Amid the passenger angst, a fundamental debate over whether such draconian measures were necessary has yet to be settled.
American Airlines grounded the flights of its MD-80 fleet to inspect and repair wiring bundles in the wheel wells to comply with an FAA safety directive. American had complied with the directive when it was first issued in 2006, but the FAA, over the past two weeks, determined that it wasn't done properly.
Over the past several weeks, Southwest, United, Delta, US Airways and Alaska Airlines also have canceled flights to take planes out of service to meet FAA requirements.
The FAA stepped up its surveillance as part of a two-phased audit that began after the agency levied a proposed $10.2 million fine against Southwest for continuing to fly planes that should have been grounded.
American officials said they thought were in compliance with the directive. But the FAA, after reviewing inspection records, determined that the carrier was in violation of the requirements. The FAA's Tierney said the carrier made the decision to ground the aircraft to comply with the regulation, but American officials said they had no choice.
Some FAA critics contend that the penalty against Southwest, as well as the rigid enforcement that led to the mass groundings, were public relations moves aimed at recasting the FAA's image. But Rep. Jim Oberstar, D-Minn., chairman of the House Transportation and Infrastructure Committee investigating the FAA, said the agency was "correcting course" and belatedly rising to its responsibility.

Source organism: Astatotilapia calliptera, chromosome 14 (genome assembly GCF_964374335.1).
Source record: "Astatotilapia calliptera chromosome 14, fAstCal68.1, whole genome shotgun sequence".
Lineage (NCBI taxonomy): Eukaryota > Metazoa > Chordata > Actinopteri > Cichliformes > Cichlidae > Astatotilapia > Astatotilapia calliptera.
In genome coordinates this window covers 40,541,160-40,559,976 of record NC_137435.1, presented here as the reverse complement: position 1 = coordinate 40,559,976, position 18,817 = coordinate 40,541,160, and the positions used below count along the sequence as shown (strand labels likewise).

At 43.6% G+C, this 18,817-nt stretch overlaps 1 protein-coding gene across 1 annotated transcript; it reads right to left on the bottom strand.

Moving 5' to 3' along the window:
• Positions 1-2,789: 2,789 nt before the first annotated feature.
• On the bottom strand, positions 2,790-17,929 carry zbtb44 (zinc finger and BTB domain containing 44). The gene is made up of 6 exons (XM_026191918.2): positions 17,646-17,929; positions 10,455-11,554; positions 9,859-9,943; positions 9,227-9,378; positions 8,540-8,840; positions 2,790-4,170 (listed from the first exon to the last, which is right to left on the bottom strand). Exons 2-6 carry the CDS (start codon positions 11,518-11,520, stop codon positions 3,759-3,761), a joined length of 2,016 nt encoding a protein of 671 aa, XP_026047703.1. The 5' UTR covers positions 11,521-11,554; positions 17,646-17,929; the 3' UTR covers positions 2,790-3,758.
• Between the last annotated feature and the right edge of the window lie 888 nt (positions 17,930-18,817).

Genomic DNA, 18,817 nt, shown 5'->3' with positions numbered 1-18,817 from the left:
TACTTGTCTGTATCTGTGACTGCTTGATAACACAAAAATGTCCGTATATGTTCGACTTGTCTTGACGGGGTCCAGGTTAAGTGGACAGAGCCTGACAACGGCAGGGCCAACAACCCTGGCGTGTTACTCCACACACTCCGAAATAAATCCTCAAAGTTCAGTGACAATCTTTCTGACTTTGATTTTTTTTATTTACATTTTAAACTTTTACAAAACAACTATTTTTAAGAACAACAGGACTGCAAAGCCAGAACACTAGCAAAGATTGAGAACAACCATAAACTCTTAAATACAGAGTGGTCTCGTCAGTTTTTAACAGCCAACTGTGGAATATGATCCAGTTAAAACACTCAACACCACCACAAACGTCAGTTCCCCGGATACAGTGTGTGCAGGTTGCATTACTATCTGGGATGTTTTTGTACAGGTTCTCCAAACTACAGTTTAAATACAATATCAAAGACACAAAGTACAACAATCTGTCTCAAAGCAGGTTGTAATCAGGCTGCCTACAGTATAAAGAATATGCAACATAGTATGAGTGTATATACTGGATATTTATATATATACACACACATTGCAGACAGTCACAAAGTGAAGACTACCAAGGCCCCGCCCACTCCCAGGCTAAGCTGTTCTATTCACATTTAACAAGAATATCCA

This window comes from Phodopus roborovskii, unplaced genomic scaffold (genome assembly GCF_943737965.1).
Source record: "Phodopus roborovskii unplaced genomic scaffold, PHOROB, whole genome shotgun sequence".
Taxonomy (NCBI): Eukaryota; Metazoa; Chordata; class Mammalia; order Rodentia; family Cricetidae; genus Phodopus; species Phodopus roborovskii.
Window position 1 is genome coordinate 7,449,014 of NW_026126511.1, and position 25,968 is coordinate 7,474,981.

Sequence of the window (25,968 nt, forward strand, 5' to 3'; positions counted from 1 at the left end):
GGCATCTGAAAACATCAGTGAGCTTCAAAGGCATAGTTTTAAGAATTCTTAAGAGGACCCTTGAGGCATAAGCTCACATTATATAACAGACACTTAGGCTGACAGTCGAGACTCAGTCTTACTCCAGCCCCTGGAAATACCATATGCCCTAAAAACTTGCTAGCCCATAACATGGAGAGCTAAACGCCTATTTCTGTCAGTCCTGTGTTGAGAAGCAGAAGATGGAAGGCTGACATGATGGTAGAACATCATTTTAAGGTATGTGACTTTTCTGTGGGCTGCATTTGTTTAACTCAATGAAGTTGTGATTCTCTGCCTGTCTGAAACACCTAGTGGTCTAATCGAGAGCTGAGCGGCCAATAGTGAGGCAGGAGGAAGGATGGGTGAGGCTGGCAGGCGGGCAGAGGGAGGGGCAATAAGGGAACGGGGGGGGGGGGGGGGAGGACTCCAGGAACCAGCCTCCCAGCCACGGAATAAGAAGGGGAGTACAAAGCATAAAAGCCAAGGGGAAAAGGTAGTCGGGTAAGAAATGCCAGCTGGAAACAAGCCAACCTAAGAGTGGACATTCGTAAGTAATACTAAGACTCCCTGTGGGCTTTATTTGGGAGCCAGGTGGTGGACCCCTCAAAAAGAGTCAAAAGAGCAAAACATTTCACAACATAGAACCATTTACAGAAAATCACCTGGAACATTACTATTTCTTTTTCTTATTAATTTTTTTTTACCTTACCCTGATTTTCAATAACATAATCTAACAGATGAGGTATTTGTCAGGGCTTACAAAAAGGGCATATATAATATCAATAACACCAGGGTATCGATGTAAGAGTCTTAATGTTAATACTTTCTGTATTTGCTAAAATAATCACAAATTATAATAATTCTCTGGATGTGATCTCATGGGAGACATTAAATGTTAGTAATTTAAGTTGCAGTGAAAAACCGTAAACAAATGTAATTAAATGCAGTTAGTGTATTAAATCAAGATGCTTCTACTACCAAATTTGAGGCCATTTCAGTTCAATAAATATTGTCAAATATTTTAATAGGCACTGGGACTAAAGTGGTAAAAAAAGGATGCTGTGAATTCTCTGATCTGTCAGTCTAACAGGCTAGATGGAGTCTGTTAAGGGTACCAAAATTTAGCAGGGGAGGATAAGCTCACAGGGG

"They're not overreacting," Oberstar said. "They're reacting and doing what they should be doing." The mass groundings, he said, reflected the airlines' failure to comply with FAA maintenance requirements.
Bloch, who testified before Oberstar's committee, has become a leading critic of the FAA. The agency, he said, "is far and above the worst we've encountered in the federal government for its contempt for oversight, its willingness to retaliate against whistle-blowers ... and their willingness to cover up violations."
In his more than four years as special counsel, Bloch said his office has substantiated at least 10 whistle-blower complaints about the FAA.
Calvin Scovel, inspector general for the Department of Transportation, which includes the FAA, said "fundamental breakdowns" in the FAA's oversight of Southwest Airlines have raised "legitimate concerns about the FAA's overall approach to safety oversight."
One area of criticism has focused on the FAA's "self-disclosure" policy, in which airlines can escape possible fines if they report violations of airworthiness directives before they're spotted by FAA inspectors. But investigators and congressional critics say the policy has led to abuses in which airlines are sometimes tipped off about potential investigations by sympathetic inspectors in the FAA, thus enabling them to escape penalties.
Tom Brantley, the head of the union that includes FAA safety inspectors, said he has been told of "numerous instances" in which FAA safety inspectors were prevented from moving forward with enforcement actions after identifying a violation of FAA regulations.
"It's gotten worse," Brantley, president of Professional Aviation Safety Specialists, told McClatchy. The inspectors, he said, approach him with their grievances but are often afraid to press the matter through official channels. "It's not a perpetual thing, but it is widespread."